Labour's pensions spokesperson Alex Cunningham has challenged the government to allow women born in the 1950s to access their private or workplace pensions completely tax free.
The measure would address some of the grievances of the Women Against State Pension Inequality (Waspi) campaign, which represents women caught out by changes to the state pension age.
Many of these women, unaware that the eligibility age had changed, had expected to receive the state pension at age 60 and planned accordingly.
The discovery that they were not eligible until as late as 65 or 66 has left many women suffering financial hardship.
Despite the campaign's success in gaining public support and media coverage, the government has refused to give ground, after making one early concession on the timetable of the roll-out.
In parliament on 14 April, Mr Cunningham, MP for Stockton North, asked chancellor Philip Hammond "if he will extend pension freedoms to those women born in the 1950s affected by the change in the state pension age to allow them to access their entire private or occupational pension pots free of taxation".
In a written response on Monday (24 April), financial secretary to the Treasury Jane Ellison avoided answering the question, simply restating existing rules.
"The pension freedoms are available to anyone aged at least 55 who wishes to access money purchase pension savings. This applies to occupational and private pensions alike and is irrespective of their state pension age," she said.
Under pension freedoms, people over-55 can take 25 per cent of their pension pot tax free. The rest is taxable at the marginal rate.
A Labour spokesperson told FTAdviser that Mr Cunningham's proposal was not official Labour policy, but was intended rather to "test" the government on its apparently rigid stance towards the Waspi women.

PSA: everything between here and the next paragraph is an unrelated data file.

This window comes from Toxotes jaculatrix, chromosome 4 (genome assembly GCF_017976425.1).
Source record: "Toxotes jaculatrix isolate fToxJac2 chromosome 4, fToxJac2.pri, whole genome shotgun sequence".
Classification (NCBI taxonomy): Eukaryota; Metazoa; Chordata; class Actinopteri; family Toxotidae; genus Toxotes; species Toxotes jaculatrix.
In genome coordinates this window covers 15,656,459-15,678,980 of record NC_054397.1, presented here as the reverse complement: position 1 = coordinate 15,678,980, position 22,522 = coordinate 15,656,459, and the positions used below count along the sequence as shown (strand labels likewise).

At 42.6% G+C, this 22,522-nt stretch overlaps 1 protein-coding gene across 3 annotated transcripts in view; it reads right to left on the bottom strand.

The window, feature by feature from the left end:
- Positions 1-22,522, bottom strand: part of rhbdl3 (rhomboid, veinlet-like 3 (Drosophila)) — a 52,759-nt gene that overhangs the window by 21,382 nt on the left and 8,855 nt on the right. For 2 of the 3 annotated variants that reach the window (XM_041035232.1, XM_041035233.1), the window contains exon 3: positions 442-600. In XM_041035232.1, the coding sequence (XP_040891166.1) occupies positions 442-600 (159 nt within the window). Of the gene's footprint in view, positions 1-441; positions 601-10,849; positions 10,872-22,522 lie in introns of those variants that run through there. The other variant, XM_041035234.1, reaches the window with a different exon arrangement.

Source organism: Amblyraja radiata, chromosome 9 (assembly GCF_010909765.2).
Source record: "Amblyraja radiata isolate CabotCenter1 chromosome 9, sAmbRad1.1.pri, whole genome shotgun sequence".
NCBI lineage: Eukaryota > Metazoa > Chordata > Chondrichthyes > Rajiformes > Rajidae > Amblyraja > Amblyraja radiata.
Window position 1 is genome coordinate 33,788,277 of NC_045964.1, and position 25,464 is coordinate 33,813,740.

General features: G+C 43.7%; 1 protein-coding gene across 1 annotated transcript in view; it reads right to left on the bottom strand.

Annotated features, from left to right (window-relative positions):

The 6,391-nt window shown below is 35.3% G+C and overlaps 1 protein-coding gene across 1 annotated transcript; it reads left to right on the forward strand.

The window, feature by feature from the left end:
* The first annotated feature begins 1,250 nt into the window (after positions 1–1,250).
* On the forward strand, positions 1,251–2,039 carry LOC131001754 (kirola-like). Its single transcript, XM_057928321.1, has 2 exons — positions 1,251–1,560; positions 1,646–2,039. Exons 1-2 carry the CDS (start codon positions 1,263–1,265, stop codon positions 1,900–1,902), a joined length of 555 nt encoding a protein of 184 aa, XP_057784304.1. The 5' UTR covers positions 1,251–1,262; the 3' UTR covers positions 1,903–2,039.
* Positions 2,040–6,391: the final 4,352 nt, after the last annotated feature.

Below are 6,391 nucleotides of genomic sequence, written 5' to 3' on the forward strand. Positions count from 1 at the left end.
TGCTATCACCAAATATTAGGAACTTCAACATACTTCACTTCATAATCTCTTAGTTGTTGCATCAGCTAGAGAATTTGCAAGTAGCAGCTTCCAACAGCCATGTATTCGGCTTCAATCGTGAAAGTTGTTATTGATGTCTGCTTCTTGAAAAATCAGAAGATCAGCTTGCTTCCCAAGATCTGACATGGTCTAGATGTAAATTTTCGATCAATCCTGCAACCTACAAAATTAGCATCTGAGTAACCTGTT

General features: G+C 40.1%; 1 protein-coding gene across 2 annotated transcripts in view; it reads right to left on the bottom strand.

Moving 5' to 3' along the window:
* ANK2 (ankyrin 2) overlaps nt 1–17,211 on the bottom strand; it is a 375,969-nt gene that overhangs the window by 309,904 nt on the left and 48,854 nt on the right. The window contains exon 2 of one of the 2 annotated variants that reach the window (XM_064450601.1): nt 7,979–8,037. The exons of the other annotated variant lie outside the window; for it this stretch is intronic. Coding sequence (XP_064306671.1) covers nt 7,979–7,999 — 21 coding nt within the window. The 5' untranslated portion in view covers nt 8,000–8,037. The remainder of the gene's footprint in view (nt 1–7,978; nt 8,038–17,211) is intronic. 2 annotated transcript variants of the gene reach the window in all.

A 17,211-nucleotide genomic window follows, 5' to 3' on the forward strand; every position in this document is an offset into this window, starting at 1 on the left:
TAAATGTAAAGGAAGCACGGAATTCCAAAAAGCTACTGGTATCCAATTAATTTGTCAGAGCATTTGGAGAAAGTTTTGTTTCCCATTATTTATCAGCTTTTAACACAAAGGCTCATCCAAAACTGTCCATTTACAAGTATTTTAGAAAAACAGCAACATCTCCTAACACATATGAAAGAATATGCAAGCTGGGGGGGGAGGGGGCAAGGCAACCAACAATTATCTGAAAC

He said as yet Labour has made only one commitment to the Waspi women: to extend pension credit eligibility to women from age 60.
Pension credits are designed for low-income people who do not receive the full state pension. Eligibility only kicks in at state pension age, meaning women caught out by the change are currently ineligible.
The Labour spokesperson said the party was "looking at some other measures" to help the Waspi women, which it would announce in its election manifesto.
The Scottish National Party also supports the Waspi cause.
In September last year, the party published a 37-page report looking at five alternative courses of action to address the grievances of women affected by changes to the state pension age.
It proposed changing two pieces of legislation. The first, the 1995 Pensions Act, pushed women's retirement age from 60 to 66, while the second, the 2011 Pensions Act, accelerated the timetable by as much as 18 months.
SNP MP Mhairi Black - who has been an active camaigner for the Waspi cause - focused on the second of the five alternatives, which would undo the 2011 Act, and return to the original 1995 timetable.